And a swank apartment atop a downtown Toronto mall.

And a condo in Auburndale.

And a sneaker to promote, the Equipment Real Deal.

And a $50,000 Lexus sports utility vehicle.

And a Mercedes-Benz -- though not the latest model.

"They're like $110,000 for a '98!" McGrady exclaims, incredulous. He purchased the less expensive '95 version. "I couldn't see spending my money like that."

As McGrady begins his rookie season in the NBA -- the first game is tomorrow night in Miami -- he will have more than financial matters to wrestle with. How will he handle the pounding his body will take over 82 games from men who are physically stronger? How will he handle the female groupies, the tireless autograph seekers, the "friends" with their palms out, the alluring night life, the large chunks of free time between games and practices, the media?

Over the next six months, The Washington Post will write periodically about McGrady's transition from high school to the elite 348-player work force that's the NBA. In the last half century, only seven players have been drafted out of high school into pro basketball -- four of them since 1995. That may not yet constitute a trend, but four in three seasons is certainly a phenomenon.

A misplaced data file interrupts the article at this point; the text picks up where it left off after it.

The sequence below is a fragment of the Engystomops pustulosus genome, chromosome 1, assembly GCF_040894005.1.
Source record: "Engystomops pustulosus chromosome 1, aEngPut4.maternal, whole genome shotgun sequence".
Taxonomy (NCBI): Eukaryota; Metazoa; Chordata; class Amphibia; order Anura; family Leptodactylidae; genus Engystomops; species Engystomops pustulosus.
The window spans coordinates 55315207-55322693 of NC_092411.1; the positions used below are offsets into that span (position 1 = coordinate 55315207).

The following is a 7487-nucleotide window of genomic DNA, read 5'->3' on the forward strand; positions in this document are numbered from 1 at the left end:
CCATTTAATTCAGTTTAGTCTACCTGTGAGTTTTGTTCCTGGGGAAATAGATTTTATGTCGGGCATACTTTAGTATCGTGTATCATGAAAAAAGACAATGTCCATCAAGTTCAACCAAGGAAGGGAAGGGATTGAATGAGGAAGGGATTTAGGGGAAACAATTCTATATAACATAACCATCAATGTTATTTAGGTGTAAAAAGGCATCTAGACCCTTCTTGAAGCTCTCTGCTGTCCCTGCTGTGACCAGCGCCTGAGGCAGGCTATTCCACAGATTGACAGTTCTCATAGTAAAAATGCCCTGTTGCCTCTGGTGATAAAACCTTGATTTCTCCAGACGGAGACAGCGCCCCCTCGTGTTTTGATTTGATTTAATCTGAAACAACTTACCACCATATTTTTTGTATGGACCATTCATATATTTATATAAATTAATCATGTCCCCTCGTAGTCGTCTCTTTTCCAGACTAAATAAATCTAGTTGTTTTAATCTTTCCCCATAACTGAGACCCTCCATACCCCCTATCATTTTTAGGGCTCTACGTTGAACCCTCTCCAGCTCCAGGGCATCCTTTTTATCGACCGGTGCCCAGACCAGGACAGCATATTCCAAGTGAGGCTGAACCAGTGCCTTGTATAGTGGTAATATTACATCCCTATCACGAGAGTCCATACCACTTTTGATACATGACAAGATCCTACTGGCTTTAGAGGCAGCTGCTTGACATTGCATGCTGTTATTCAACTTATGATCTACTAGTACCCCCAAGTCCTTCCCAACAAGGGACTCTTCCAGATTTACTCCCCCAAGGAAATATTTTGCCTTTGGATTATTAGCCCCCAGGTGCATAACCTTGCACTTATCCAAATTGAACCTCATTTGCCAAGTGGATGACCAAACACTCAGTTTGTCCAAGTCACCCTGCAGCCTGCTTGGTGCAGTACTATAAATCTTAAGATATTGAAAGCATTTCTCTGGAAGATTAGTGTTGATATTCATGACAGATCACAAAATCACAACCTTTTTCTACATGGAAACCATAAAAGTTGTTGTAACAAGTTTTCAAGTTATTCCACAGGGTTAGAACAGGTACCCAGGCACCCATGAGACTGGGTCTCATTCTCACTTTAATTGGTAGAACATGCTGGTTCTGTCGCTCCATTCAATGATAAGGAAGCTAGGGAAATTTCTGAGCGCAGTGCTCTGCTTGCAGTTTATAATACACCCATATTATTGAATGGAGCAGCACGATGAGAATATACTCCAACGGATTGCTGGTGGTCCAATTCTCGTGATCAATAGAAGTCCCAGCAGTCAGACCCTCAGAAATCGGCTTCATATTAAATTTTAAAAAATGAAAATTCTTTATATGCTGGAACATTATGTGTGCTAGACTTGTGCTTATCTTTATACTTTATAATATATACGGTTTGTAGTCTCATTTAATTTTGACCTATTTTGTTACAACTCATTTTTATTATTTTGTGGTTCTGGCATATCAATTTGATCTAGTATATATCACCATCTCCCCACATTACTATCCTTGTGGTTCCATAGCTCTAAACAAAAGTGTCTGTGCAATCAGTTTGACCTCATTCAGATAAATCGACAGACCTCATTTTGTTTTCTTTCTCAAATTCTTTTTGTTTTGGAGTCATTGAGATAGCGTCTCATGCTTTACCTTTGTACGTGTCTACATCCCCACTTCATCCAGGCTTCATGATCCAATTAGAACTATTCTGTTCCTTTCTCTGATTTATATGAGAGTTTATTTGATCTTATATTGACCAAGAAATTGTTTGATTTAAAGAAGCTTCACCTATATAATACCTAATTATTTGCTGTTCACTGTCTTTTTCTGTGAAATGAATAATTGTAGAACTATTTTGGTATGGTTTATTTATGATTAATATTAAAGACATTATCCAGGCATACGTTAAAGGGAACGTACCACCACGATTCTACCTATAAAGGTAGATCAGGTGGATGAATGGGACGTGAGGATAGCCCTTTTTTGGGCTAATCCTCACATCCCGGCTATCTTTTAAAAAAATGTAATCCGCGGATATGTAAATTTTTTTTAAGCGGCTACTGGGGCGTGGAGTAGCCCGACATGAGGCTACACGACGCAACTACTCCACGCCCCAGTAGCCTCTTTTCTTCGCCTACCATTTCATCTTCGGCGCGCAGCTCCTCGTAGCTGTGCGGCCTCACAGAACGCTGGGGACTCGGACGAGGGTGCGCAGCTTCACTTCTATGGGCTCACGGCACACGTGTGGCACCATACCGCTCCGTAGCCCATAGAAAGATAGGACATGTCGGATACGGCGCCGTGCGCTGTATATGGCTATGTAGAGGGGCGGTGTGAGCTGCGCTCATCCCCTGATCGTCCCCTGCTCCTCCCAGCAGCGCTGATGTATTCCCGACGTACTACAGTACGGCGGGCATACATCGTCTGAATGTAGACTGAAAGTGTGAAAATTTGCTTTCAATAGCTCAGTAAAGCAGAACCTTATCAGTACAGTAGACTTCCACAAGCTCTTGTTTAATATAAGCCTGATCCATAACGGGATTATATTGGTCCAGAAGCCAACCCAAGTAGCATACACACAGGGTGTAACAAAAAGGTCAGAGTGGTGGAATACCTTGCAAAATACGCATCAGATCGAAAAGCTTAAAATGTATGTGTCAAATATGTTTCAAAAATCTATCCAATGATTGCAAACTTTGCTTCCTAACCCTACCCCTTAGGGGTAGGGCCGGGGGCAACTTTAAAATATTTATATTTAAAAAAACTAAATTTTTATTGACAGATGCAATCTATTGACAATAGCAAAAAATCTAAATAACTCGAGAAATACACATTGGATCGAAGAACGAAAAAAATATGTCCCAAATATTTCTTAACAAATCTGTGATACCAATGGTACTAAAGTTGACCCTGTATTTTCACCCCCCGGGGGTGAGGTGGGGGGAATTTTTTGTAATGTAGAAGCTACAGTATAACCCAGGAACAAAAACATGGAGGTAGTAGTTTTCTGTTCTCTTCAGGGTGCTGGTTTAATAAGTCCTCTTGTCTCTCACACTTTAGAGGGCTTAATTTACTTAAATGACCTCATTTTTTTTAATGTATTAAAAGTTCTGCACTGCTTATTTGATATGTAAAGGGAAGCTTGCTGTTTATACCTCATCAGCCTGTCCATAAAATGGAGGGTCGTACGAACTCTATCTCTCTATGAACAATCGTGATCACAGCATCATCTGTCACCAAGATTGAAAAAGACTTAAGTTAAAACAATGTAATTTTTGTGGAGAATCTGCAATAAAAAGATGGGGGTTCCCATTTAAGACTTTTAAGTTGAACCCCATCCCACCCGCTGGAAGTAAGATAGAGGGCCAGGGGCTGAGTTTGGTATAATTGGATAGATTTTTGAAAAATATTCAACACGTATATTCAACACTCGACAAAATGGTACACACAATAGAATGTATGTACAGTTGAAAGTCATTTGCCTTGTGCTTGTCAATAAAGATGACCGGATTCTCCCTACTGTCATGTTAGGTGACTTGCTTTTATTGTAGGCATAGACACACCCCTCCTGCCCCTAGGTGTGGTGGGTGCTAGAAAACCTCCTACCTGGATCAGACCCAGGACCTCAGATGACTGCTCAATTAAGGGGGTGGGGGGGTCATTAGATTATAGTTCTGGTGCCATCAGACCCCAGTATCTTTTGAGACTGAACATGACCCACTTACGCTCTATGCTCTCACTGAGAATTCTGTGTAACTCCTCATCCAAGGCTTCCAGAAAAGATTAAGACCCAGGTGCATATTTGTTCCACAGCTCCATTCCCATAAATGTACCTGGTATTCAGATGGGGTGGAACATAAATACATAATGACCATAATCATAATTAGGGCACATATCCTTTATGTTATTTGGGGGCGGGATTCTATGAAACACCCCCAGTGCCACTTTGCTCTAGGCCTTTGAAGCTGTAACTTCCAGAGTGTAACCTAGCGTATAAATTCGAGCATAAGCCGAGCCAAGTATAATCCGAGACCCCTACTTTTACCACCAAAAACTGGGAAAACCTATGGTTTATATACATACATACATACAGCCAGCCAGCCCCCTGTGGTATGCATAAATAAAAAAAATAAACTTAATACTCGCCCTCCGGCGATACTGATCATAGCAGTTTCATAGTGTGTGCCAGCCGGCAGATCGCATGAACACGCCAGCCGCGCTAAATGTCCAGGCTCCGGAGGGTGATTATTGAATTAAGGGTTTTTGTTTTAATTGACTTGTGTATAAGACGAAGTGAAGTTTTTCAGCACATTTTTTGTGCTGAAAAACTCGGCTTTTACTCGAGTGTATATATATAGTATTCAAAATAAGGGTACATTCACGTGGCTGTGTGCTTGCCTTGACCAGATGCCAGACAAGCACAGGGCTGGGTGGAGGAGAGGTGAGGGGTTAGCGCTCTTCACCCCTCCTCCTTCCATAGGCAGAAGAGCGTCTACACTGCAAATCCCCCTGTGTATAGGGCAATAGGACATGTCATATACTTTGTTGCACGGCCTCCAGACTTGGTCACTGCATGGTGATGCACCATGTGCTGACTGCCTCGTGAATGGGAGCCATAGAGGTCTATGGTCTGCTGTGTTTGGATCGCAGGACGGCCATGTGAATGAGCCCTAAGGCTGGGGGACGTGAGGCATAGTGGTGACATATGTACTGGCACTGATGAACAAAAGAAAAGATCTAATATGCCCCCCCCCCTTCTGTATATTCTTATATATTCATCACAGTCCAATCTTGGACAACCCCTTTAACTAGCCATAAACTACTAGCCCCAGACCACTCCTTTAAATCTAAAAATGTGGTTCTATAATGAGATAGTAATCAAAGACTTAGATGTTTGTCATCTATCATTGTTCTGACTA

McGrady has the raw equipment for the NBA: bird legs with springboards in them (can you say 44-inch vertical leap?), arms that hang to his thighs, and hands that turn a basketball into a cantaloupe. Out on the court, watching how comfortable he is when dribbling, how inventive he is in the air, it's easy to imagine the possibilities.

"There's no question he belongs," says Raptors Coach Darrell Walker. "He does some things that make you go, Woo!' "

McGrady is soft-spoken with sleepy eyes and manicured nails and a nonchalance that conveys not a drop of fear -- the fear that maybe, just maybe, he might fail. Inside, he can't fathom that. Ever since he was 5, whacking baseballs deep into the outfield off a waist-high tee at home plate, athletic success has come effortlessly. "You don't even want to play him in ping-pong," says his old high school coach Ty Willis.